Thursday, April 21, 2016

He bought his rhymes with bread - Vachel Lindsay preaches the Gospel of Beauty

Vachel Lindsay, poet, artist, tramp, temperance activist, visionary, genuine American eccentric.

They loved his wizard stories,
They bought his rhymes with bread.

That’s from “Upon Returning to the Country Road,” found in General William Booth Enters into Heaven, and Other Poems (1913), and Lindsay means it:

Now that is the header of Rhymes to Be Traded for Bread (1912), a sixteen page pamphlet crammed with poems that Lindsay printed up and took with him on one of his many tramps around America, preaching the Gospel of Beauty, this time from Illinois to New Mexico, I believe.  Please click to enlarge.

from The Santa-Fe Trail. (A Humoresque)

I am a tramp by the long trail’s border,
Given to squalor, rags and disorder.
I nap and amble and yawn and look,
Write fool-thoughts in my grubby book,
Recite to the children, explore at my ease,
Work when I work, beg when I please,
Give crank-drawings, that make folks stare
To the half-grown boys in the sunset glare,
And get me a place to sleep in the hay
At the end of a live-and-let-live day.  (in The Congo and Other Poems, p. 14)

I have read five books by Lindsay besides Rhymes to Be Traded for Bread:

General William Booth Enters into Heaven, and Other Poems (1913)
The Congo and Other Poems (1914)
The Art of the Moving Picture (1915/1922)
The Chinese Nightingale, and Other Poems (1917)
Collected Poems (1923)

The first three books with titles ending “and Other Poems” are short volumes of poems that look a lot like everyone else’s short volumes of poems.  Lindsay was taken up by Harriet Monroe and Poetry magazine as some kind of primitive, what we – some of us – now call an “outsider” artist, whose work “could be by a mental patient, or a hillbilly, or a chimpanzee” as the art dealer on The Simpsons says.  But those three books look professional, ready to submit for an arts grant or creative writing visiting professorship.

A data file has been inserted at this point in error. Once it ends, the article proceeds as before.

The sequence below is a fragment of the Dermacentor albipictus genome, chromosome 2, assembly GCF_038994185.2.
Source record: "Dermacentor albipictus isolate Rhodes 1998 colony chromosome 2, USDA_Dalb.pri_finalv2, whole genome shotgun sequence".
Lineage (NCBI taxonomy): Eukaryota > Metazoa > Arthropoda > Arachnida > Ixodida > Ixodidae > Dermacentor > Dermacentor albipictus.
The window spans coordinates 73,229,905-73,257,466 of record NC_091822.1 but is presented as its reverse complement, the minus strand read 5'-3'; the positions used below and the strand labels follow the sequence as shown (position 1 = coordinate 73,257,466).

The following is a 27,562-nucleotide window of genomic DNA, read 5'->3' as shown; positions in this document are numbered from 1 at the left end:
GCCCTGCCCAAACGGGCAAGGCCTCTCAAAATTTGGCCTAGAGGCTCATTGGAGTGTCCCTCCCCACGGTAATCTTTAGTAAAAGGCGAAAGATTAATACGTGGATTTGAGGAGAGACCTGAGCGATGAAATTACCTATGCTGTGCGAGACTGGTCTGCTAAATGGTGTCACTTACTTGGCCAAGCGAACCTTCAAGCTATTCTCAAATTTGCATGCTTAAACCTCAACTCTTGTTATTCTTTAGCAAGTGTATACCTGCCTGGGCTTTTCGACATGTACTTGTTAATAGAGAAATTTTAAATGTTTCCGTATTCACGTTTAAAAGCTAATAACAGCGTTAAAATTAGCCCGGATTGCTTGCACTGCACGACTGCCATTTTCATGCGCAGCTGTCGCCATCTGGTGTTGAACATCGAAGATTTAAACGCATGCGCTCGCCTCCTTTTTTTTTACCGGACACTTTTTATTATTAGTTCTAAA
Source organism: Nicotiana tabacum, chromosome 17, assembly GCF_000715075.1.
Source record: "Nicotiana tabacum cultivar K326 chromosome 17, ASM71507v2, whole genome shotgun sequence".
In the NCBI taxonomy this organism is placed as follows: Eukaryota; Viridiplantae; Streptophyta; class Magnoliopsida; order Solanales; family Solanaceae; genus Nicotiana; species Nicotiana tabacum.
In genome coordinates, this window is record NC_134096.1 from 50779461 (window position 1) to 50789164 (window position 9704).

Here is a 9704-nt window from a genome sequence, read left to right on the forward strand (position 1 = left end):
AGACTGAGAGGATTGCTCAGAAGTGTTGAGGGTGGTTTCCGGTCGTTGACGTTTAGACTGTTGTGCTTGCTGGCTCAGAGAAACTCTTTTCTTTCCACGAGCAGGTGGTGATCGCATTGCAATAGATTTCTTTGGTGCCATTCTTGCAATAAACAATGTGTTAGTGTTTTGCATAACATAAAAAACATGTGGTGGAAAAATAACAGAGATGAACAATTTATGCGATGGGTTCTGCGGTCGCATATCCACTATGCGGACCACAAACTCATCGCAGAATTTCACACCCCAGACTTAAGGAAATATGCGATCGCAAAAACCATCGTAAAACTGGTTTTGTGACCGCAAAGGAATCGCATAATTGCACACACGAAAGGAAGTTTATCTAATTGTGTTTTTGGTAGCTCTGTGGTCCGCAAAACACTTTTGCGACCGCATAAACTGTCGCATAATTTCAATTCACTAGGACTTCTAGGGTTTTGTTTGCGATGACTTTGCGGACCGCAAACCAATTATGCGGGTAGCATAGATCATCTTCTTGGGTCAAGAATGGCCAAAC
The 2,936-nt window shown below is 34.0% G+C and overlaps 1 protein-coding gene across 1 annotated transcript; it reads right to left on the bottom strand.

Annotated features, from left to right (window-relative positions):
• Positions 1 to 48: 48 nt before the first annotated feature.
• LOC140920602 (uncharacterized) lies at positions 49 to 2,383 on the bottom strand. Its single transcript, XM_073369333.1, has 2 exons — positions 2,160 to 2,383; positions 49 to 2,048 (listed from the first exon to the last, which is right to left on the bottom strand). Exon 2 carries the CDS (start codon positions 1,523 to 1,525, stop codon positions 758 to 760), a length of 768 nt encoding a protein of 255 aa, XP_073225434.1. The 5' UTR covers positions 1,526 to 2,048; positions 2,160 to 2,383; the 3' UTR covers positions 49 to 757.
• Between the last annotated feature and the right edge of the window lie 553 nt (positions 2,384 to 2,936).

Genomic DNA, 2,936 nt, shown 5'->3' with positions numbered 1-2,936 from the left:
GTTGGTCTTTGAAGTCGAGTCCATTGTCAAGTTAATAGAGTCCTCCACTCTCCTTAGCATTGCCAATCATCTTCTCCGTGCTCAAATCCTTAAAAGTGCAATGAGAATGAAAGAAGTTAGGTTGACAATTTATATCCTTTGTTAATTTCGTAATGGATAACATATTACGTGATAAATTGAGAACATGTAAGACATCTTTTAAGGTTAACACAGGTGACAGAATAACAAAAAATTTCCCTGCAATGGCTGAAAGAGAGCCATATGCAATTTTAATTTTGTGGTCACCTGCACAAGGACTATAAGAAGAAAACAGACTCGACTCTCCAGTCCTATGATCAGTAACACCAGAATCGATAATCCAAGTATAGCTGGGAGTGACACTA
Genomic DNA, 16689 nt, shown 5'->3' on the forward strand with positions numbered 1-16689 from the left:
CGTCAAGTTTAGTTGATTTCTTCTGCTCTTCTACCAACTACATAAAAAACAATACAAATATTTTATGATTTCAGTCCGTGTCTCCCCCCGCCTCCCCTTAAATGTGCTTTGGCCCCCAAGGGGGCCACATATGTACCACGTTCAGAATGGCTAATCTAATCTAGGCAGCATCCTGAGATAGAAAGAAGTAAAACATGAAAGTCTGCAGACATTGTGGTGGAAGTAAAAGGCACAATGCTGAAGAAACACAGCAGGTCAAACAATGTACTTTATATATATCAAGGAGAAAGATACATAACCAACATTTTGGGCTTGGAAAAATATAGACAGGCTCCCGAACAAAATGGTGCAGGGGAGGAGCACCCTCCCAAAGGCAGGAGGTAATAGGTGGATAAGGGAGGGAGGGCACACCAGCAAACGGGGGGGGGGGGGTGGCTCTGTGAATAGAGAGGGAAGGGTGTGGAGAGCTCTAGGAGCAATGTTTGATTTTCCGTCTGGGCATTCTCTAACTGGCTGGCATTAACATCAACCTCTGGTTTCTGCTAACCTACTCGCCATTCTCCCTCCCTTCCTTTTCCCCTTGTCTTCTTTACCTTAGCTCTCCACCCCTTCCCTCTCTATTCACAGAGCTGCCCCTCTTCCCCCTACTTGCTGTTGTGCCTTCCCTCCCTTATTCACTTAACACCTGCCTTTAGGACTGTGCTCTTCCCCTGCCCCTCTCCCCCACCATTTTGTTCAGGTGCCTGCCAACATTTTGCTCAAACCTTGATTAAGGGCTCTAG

Collected Poems, on the other hand, with its crank-drawings of the mystical hotspots of Springfield, Illinois, its “Map of the Universe,” and its two separate introductions, now that book has a strong outsider flavor.  Even if much of it parts of it are tedious or only semi-comprehensible – no, I mean because etc. – it is now the place to get to know Vachel Lindsay.

My Grandfather Frazee had spoken rather contemptuously of poets in my self-important infant presence.  He said they were clever men, and we liked to memorize long passages from their works, and it was eminently desirable that we should do so.  But almost all of them had a screw loose somewhere.  He said this in the midst of his much-read books, which began with Shakespeare and Addison, and ended with all of Mark Twain.  And then incidentally, there were all the established authorities on short-horn cattle.  (Collected Poems, p. 15, bold mine)

Now that is a library.

I have been able to enjoy these books, all but one, through the magic of online scans of the original editions.  The exception is a the sore middle fingerof the above list, The Art of the Moving Picture, which I bought when it was re-published in 2000 with introductions by Martin Scorsese and more importantly the great film critic Stanley Kauffmann.  Chapters have titles like “The Prophet-Wizard” and “The Substitute for the Saloon,” yet this in fact the first American book-length treatise on film aesthetics, a book of great, sometimes almost prophetic, insight into the new art form, with some of Lindsay’s more idiosyncratic preoccupations sprinkled in.